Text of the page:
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Martina Poletti; Attention and eye movements at the foveal scale. Journal of Vision 2018;18(10):894. doi: https://doi.org/10.1167/18.10.894.
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© ARVO (1962-2015); The Authors (2016-present)
In humans, high visual acuity is restricted to a small (~1o) region of the retina: the foveola. Even if the foveola covers less than 1% of the visual field, the stimulus within this region can be complex, particularly when examining natural scenes. What are the roles of attention and eye movements in foveal vision? Studying attention at this scale is challenging because small eye movements continuously shift the image on the retina, covering an area as large as the foveola itself. Furthermore, localizing the line of sight within a 1 degree region is challenging and beyond the capabilities of most eye-trackers. Thanks to a combination of techniques allowing for high-resolution recordings of eye position, retinal stabilization, and accurate gaze localization, we circumvented these challenges and examined how attention and visual exploration are controlled at the scale of the foveola. Here we show that fine spatial vision in the foveola is enhanced by means of three different mechanisms: (a) Visual exploration. The precise repositioning of the preferred retinal locus by means of microsaccades enables visual exploration of foveal stimuli. Visual exploration at the foveal scale is driven by both bottom-up and top-down factors and it follows scanning strategies similar to those implemented by saccades at larger scales. (b) Covert shifts of attention. High-resolution attentional reallocations independent of eye movements improve vision at selected foveal locations. (c) Microsaccade preparation. Planning of microsaccades enhances fine spatial vision at the microsaccade future landing position at the expenses of other nearby locations within the foveola. Our findings indicate that the coupling between visual functions, oculomotor activity and attention play a crucial role in foveal vision, enabling processing of fine spatial detail during fixation.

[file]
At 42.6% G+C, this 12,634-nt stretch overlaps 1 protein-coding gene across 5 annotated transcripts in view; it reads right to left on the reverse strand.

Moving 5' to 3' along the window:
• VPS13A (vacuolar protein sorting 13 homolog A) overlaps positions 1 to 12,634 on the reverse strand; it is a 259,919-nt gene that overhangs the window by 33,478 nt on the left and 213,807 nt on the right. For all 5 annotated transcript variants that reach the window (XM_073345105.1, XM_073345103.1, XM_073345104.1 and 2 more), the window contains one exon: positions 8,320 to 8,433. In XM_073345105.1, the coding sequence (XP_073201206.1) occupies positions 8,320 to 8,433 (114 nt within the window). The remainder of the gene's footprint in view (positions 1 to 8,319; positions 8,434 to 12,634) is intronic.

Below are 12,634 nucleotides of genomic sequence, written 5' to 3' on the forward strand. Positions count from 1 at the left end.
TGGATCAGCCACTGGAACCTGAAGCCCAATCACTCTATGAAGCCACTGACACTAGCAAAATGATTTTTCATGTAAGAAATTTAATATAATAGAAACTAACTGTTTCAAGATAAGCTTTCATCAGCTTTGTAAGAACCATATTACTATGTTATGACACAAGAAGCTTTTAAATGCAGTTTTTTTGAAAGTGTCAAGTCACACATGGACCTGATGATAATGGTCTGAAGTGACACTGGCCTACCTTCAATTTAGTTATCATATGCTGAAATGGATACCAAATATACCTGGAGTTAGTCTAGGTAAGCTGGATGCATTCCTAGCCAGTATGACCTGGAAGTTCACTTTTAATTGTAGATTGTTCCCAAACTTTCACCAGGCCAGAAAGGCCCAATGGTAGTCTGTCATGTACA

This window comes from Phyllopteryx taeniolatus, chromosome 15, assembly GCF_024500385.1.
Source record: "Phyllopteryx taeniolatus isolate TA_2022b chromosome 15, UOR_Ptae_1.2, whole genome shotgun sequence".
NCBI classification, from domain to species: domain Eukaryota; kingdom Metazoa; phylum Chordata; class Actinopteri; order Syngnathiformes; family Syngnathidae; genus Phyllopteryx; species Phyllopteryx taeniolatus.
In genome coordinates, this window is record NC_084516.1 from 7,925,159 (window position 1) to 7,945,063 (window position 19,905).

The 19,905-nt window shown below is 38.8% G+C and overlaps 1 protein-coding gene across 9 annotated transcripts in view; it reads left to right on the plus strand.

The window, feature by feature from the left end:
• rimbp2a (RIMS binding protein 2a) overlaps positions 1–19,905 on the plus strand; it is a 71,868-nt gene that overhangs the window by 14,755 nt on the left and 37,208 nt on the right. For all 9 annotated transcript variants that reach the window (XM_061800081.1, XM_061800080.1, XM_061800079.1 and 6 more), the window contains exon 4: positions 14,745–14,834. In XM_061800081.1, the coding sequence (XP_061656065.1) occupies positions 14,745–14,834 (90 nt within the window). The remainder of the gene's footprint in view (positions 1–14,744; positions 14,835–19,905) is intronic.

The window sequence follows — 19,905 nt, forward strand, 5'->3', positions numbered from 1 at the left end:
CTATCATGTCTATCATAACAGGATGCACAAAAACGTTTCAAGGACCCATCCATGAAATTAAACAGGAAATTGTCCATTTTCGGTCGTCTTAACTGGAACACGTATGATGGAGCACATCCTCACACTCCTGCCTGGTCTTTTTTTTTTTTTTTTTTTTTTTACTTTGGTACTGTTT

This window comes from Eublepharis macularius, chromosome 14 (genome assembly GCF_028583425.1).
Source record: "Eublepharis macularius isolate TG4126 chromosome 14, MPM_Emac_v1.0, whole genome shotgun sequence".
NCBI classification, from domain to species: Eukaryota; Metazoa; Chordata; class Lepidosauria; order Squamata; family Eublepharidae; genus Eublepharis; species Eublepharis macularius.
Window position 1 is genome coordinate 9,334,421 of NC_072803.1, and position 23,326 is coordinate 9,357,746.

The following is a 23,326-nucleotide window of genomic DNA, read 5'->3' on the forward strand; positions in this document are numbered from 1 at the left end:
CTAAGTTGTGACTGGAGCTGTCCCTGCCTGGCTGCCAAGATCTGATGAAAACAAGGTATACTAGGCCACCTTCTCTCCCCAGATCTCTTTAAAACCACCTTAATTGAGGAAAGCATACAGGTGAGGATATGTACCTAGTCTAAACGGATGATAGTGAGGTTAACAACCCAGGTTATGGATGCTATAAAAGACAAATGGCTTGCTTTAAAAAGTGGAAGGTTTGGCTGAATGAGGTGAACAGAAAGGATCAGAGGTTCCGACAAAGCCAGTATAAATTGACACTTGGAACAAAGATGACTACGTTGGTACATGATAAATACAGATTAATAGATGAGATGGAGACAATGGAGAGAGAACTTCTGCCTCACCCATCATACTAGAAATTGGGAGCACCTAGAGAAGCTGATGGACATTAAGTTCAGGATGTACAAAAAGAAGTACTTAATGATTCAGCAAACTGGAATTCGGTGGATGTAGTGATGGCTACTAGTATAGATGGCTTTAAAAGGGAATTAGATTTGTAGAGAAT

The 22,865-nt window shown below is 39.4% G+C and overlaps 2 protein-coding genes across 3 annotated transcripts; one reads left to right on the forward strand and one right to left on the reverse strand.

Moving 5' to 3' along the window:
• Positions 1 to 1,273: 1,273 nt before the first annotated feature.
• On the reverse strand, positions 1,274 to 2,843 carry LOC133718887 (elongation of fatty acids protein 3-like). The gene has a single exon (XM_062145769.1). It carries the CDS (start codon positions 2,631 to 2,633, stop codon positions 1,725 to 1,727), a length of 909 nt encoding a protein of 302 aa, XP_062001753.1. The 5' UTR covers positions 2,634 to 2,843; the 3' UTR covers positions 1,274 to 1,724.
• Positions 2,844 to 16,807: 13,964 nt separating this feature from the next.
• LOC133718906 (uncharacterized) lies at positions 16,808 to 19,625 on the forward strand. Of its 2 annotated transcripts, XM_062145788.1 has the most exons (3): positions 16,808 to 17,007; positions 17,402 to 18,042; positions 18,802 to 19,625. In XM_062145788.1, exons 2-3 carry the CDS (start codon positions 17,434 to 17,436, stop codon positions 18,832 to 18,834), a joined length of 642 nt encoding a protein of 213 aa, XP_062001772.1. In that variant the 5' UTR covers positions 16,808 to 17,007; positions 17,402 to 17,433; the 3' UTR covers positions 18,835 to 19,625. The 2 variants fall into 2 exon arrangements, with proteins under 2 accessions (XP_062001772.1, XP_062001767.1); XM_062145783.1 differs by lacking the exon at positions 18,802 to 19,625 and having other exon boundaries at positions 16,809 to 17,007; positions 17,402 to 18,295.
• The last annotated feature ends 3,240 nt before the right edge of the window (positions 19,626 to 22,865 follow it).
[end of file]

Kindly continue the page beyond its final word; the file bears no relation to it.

Meeting abstract presented at VSS 2018
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